Linux has traditionally been hard to install on laptops, what with the seemingly endless series of proprietary -- and often rather odd -- variations in video and sound circuitry and other doodads their manufacturers delight in offering.
Over and over, we've heard that the only real way Linux will ever be able to compete with Windows in the consumer computer marketplace is if it comes preinstalled, since most people never install an operating system themselves but use whatever their computer came with when they bought it. Since Linux laptop installations seem to be inherently more troublesome than desktop installs, this is at least twice as true for portable computers, so the more of them we see that come preloaded with Linux, the better.
Element has already gained a certain measure of fame in Linux circles for introducing a $999 Linux tablet PC. In fact, news of that announcement got posted on Slashdot and produced so many visitors to Element's site -- Mike says they were getting over 10,000 hits per minute for a while after the story hit the wires -- that Element's site collapsed under the load.
Element is not following Dell's Linux laptop pattern. Dell made a half-hearted attempt to sell Linux laptops at one point, then pulled back after claiming there was no market for Linux laptops. There was surely no market for Dell's Linux laptops, which were the company's most expensive model, and were sold only with Dell's most expensive add-on warranty added to the already hefty price. I often got the feeling that Dell's attempt to sell a Linux laptop was a token effort that was supposed to fail from day one. It might have gone somewhat differently if Dell had sold low-cost Inspirons with Linux preloaded.
But Dell's business is Dell's business. If they choose not to sell Linux on laptops, we can buy them elsewhere -- and perhaps choose to buy our Linux servers from companies that provide us with the machines we use to admin those servers from remote locations, too, instead of from one that thinks we are supposed to be happy that they deign to give us Linux on servers at all.
Indeed, when Element started in 2002, the company -- then known as Desktop Evolution -- focused on server, thin client, and enterprise-targeted embedded solutions. Now, under the Element Computer brand, they are busily tapping into a Linux market that is hungry for product. Even though the initial blush of publicity for the $999 tablet PC product has died down, Mike describes sales as "brisk," and assures me that both the $999 tablet and the $799 laptop are being sold at a profit, to the point where the company, which now has 10 employees, is totally, 100% profitable.
Yes, there's money in Linux hardware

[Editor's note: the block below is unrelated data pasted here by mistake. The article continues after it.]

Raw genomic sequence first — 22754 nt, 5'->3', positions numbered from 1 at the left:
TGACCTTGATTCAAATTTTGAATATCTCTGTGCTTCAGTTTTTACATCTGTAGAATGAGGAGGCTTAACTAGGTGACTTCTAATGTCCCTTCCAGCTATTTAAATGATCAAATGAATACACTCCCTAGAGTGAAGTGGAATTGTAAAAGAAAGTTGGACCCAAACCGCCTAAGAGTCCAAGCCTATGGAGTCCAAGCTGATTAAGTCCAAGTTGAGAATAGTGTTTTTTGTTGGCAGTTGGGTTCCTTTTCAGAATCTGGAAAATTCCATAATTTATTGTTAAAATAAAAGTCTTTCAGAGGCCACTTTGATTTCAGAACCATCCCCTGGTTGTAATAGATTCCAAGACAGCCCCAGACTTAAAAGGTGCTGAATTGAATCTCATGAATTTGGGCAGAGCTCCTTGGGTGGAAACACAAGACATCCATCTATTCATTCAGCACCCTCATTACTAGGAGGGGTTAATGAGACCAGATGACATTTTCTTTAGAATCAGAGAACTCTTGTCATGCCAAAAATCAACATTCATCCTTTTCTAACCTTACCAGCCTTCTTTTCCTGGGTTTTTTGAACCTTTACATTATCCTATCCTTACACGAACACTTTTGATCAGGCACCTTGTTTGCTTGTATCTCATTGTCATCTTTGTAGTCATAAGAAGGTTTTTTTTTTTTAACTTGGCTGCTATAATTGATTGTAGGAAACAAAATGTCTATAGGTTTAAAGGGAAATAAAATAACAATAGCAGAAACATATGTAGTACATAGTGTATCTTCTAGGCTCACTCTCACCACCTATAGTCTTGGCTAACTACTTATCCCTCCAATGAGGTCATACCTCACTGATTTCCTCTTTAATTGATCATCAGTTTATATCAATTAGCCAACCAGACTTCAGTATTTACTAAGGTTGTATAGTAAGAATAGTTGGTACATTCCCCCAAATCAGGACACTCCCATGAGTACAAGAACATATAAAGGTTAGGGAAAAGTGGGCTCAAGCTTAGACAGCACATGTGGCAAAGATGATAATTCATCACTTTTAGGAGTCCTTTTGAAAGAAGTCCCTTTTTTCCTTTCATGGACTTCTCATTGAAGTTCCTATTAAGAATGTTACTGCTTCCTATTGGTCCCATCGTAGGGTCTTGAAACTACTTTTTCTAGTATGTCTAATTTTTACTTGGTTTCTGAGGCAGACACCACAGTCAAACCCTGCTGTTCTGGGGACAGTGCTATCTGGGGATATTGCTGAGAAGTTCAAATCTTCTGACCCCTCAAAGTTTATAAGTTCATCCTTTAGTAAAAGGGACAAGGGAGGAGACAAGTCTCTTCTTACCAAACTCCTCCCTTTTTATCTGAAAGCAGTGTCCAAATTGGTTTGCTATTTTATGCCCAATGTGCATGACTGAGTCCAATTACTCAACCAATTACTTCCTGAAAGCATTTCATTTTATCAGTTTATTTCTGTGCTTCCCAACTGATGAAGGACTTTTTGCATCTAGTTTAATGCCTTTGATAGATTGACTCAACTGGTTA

Microtel, the company that sells low-cost Linux PCs through Walmart.com, has also assured us that sales are strong -- and that they make money selling low-cost, Linux-loaded hardware.
Indeed, Microtel's success selling $199 PCs running Lindows is a big reason Element stayed away from the desktop market and, Mike says, decided to concentrate on the less-crowded (and less commodity-like) laptop and tablet markets.
He says the reason they specifically hooked up with Lycoris was that, after trying Mandrake Red Hat Debian, and SUSE, they decided "Lycoris was easier for non-technical users than the others."
Besides computers, Element sells a limited selection of low-cost digital cameras and printers that work with its Linux tablets and laptops. It is possible to assemble a complete system from Element, including a laptop, printer, and camera, for under $1000, including all essential software.
I said earlier that these people claim to be making money doing this. And others seem to be jumping onto the low-cost Linux computing bandwagon as well, so obviously more than a few entrepreneurs seem to feel Linux is a viable desktop -- and laptop -- operating system.
Lindows now has a long enough list of affiliated hardware manufacturers that preload its software that you'd need a mighty big monitor to see all their names without scrolling.
Lycoris, too, has been actively working to get OEMs to choose its software.
Years ago, we used to complain that major computer manufacturers refused to sell Linux desktops and laptops. Now there are enough smaller hardware vendors selling Linux preloads that it doesn't really matter whether the biggies jump into this game, any more than it mattered in the long run that former industry leader Kaypro stuck to CP/M until it was too late for them to get any traction with the (then) new PC-DOS operating system.
Sun Microsytems and other traditional Unix vendors have learned that they have a simple choice when it comes to Linux: Adopt it or die. Most server hardware manufacturers seem to have come to the same realization. And, before long, consumer computer manufacturers will have the same flash of insight.
At least some of them will. The ones who don't will risk joining Kaypro, Osborne, Altair, and the Addometer in computer museum displays, otherwise forgotten (and unmissed) by almost everyone in the world except their former employees and shareholders.